The New Hampshire Drug Monitoring Initiative (DMI) reported last month that from January 1 to October 7 the state had a total of 286 drug deaths – 16 were heroin-related deaths and 202 were fentanyl-related deaths. New Hampshire had a record 439 fatal overdoses in 2015, and predictions say that number will rise to a total of 488 by the end of this year.

Hillsborough County has the highest rates of heroin/opioid treatment admissions and emergency room visits, according to the report.

“Hillsborough County is on the border with Massachusetts,” said John J. Bryfonski, chief of police of Bedford, in Hillsborough County. “So it’s easy for preexisting trafficking groups to provide a supply for a market of folks that are already addicted to prescription painkillers. With that market base already established, these trafficking groups are able to capitalize and market heroin, heroin laced with fentanyl or fentanyl alone. The number of overdoses predictably goes up.”

Weapon of mass destruction

Fentanyl has been a scourge to New Hampshire.  

The synthetic opioid, which can be 40 times stronger than heroin, has been “a marketing ploy on the part of the trafficking organizations to enhance their product,” Bryfonski said.

“Over the last year we have seen the product change,” said Special Agent for the Drug Enforcement Administration (DEA) in the district of Manchester, Jon DeLena. “Fentanyl has been deadly for the state, and it’s causing destruction in our communities here in New Hampshire. It’s had a terrible, terrible impact for people who had been used to maybe a lower purity heroin and are now getting a tremendously high purity form of fentanyl. We see pockets of death throughout the entire state.”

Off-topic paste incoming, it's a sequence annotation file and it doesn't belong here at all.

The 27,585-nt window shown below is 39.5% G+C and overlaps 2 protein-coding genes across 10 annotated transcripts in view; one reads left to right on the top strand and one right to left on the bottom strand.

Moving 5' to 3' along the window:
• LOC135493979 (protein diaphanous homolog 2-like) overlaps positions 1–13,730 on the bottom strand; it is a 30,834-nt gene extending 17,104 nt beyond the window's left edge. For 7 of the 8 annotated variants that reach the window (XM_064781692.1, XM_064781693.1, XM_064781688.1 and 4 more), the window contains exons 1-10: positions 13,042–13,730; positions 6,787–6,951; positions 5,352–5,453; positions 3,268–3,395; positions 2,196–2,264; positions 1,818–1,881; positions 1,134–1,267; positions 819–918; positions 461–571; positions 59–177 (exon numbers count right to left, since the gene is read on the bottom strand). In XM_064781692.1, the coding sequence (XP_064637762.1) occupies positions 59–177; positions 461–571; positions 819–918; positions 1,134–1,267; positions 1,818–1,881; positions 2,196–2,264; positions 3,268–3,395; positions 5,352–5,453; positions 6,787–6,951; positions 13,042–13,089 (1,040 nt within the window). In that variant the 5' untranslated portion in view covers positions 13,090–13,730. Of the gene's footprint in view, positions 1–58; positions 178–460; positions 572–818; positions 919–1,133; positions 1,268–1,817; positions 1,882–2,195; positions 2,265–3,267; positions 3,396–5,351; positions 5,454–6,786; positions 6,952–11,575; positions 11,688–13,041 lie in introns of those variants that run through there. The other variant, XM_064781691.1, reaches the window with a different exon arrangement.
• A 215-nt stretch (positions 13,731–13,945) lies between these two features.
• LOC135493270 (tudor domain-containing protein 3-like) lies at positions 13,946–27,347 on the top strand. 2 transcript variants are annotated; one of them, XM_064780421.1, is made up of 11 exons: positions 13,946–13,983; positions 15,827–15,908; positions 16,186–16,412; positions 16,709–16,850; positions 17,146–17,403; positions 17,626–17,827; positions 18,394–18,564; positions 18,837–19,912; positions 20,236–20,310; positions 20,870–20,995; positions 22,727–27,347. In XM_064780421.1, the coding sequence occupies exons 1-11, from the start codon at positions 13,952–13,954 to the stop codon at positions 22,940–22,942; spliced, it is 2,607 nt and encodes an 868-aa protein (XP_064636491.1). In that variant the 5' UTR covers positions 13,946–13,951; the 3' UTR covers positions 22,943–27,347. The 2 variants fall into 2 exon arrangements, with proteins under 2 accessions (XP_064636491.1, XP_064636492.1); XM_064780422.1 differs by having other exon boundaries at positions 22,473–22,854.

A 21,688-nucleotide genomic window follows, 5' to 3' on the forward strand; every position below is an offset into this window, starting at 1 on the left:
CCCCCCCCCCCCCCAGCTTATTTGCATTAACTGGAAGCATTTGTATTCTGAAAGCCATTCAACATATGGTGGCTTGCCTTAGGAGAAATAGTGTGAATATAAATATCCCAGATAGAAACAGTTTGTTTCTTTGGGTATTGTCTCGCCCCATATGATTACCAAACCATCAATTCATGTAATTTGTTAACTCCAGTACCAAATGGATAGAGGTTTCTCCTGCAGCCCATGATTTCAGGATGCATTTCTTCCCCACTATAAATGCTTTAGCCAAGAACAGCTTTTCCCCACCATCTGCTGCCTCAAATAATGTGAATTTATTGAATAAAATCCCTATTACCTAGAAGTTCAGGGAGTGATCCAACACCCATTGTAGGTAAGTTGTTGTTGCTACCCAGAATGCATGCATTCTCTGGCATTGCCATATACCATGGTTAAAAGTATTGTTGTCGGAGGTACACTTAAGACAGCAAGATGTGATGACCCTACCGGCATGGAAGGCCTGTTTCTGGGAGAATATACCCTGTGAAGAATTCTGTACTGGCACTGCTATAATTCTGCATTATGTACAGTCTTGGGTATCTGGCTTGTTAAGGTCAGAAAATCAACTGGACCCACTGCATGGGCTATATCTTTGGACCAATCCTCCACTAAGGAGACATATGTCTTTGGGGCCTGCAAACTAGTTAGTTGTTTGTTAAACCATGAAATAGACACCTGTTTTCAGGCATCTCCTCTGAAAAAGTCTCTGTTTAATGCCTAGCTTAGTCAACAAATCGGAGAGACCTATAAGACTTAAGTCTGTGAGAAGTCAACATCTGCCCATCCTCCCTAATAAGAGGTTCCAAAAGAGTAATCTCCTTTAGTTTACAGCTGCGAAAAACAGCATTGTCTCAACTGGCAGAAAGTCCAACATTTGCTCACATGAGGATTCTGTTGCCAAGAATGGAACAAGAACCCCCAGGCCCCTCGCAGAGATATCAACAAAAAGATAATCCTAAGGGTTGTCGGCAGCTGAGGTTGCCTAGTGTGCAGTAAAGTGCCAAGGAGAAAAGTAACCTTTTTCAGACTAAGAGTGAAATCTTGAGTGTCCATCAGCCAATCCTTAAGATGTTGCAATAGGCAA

Manchester, which is also in Hillsborough County, is the largest city in New Hampshire and has the highest number of overdose deaths in the state.

Bryfonski said that many people get involved in property crimes as result of their underlying addiction disorder, get arrested and treated in the town of Bedford or surrounding areas – but actually come from Manchester.


DeLena, who supervises DEA operations throughout all of New Hampshire, Maine and Vermont,  said: “I try to really draw a distinction between a heroin problem and a fentanyl problem. What we have in New Hampshire is a fentanyl problem. Most deaths we see here are from a combination of heroin and fentanyl, or fentanyl alone. That’s the dangerous part.”

For residents of New Hampshire, sources of fentanyl are very close – mostly in northern Massachusetts, according to investigations led by the DEA.

On a larger scale, fentanyl is produced illicitly in… (continue reading)